The bacterial flora in inflammatory bowel disease: current insights in pathogenesis and the influence of antibiotics and probiotics

R K Linskens, X W Huijsdens, P H Savelkoul, C M Vandenbroucke-Grauls, S G Meuwissen
Scandinavian Journal of Gastroenterology. Supplement 2001, (234): 29-40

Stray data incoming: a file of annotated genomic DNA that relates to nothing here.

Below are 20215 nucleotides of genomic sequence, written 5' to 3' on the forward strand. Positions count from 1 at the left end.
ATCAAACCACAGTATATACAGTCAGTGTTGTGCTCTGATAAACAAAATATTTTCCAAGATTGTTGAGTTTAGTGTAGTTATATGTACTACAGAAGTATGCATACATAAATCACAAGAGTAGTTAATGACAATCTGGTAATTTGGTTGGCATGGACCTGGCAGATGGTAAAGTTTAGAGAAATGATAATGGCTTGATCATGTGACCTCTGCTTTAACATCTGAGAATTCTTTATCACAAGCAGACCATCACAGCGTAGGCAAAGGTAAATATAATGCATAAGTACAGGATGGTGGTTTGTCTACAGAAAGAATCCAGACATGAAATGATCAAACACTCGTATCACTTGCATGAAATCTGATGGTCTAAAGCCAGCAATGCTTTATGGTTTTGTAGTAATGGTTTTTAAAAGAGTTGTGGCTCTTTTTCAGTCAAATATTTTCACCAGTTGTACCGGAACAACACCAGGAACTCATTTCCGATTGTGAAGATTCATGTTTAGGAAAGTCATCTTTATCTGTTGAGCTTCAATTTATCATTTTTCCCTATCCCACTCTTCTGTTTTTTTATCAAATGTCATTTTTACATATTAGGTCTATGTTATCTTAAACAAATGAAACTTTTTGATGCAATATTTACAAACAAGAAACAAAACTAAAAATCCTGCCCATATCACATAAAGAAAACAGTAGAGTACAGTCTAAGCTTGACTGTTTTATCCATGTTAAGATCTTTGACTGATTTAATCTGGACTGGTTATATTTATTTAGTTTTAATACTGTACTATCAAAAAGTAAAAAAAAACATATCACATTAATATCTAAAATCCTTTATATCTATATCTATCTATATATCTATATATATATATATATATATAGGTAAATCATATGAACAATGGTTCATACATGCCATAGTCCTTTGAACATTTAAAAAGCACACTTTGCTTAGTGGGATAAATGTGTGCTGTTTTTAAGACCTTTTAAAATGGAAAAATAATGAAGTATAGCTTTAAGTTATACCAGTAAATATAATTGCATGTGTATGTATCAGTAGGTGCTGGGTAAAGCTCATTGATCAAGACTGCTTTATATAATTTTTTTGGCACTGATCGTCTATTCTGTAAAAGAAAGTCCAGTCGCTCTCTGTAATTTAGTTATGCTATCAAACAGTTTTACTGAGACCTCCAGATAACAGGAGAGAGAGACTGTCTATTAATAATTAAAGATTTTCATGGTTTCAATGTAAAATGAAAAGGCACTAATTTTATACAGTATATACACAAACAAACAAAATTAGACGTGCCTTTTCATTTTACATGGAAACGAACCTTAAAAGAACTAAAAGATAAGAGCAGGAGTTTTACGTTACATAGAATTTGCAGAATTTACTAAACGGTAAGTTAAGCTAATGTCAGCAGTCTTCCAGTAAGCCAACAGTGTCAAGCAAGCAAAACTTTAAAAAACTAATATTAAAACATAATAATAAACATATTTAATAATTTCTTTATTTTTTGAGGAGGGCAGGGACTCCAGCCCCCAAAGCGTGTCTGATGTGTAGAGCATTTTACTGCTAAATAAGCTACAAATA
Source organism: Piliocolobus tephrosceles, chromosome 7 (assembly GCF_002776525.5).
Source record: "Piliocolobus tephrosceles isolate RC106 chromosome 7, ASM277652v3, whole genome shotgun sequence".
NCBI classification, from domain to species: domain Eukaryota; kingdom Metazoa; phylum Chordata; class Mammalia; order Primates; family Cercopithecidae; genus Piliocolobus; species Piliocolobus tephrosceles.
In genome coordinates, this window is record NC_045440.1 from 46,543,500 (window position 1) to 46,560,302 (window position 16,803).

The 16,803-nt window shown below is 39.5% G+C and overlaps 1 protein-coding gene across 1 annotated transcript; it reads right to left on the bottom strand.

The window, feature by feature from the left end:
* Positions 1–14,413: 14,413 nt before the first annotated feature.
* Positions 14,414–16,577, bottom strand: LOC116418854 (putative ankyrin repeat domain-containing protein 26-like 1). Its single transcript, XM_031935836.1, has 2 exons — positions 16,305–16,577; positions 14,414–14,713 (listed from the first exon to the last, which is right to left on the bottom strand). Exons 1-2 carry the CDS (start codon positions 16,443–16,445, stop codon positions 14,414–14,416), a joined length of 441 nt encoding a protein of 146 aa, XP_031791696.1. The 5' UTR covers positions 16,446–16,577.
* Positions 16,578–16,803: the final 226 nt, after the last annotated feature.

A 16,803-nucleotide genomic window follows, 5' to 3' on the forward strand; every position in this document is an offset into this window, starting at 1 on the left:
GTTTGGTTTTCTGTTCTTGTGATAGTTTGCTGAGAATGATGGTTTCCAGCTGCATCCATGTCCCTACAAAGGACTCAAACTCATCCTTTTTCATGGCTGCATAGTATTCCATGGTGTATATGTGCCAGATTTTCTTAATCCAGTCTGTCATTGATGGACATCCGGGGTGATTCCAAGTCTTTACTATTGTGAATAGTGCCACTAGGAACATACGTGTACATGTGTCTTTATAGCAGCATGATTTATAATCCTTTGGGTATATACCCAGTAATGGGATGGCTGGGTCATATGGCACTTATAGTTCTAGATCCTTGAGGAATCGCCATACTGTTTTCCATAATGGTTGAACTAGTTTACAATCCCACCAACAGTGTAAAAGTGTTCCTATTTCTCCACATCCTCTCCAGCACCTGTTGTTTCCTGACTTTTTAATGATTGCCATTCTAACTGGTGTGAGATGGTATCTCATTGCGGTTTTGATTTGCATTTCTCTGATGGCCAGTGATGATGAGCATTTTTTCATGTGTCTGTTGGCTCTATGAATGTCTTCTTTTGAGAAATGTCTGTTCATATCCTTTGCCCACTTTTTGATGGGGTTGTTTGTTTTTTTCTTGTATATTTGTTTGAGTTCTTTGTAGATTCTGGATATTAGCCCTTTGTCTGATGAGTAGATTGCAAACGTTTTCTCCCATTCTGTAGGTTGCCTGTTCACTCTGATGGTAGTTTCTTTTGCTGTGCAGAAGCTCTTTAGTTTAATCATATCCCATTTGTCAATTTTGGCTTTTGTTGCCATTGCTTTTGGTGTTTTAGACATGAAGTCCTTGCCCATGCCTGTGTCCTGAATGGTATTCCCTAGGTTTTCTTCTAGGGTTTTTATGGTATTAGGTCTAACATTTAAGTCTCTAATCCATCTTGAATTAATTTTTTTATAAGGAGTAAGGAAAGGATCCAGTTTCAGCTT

The pathogenesis of inflammatory bowel disease (IBD) remains unknown, although in recent years more data have become available. The contribution of genetic and environmental factors is evident, and the luminal bacterial flora plays a major role in the initiation and perpetuation of chronic IBD. Animal models of IBD have shown that colitis does not occur in a germ-free environment. In human IBD, inflammation is present in parts of the gut containing the highest bacterial concentrations. Moreover, the terminal ileum, caecum and rectum are areas of relative stasis, providing prolonged mucosal contact with luminal contents. Enhanced mucosal permeability may play a pivotal role in maintaining a chronic inflammatory state, due to a genetic predisposition or as a result of direct contact with bacteria or their products. A detective epithelial barrier may cause a loss of tolerance to the normal enteric flora. Furthermore, an increased mucosal absorption of viable bacteria and bacterial products is found in IBD. Serum and secreted antibodies are increased and mucosal T-lymphocytes that recognize luminal bacteria are present. However, there is evidence that the immune system reacts over aggressively towards the normal luminal flora rather than the flora being altered in IBD. Several approaches have been used in attempts to discover a specific microbial agent in the cause of IBD. These include demonstration of the presence of organisms or specific antigens in affected tissues, culture of microbes firm the affected tissues, demonstration of serological responses to several agents, and localization and detection of individual pathogen-specific nucleic acid sequences in affected tissue by in situ hybridization and polymerase chain reaction. So far, no specific micro-organism has been directly associated with the pathogenesis of IBD. Analysis of the luminal enteric flora, however, has revealed differences in the composition of this flora compared to healthy controls. In Crohn disease, concentrations of Bacteroides, Eubacteria and Peptostreptococcus are increased, whereas Bifidobacteria numbers are significantly reduced. Furthermore, in ulcerative colitis, concentrations of facultative anaerobic bacteria are increased. The arrival of new molecular techniques qualifying and quantifying the complex intestinal flora has induced a revival of interest in this microflora. Therapeutic approaches geared towards changing the environment at the mucosal border have been attempted by the use of elemental diets, total parenteral nutrition, surgical diversion of the faecal stream and antibiotics. Over the past few years, the use of probiotics in IBD and other intestinal disorders has gained attention. Strengthened by promising experimental data and commercial interests, research in this field is rapidly expanding. Manipulation of the colonic bacteria with antibiotic drugs and probiotic agents may prove to be more effective and better tolerated than immunosuppressants in the future.

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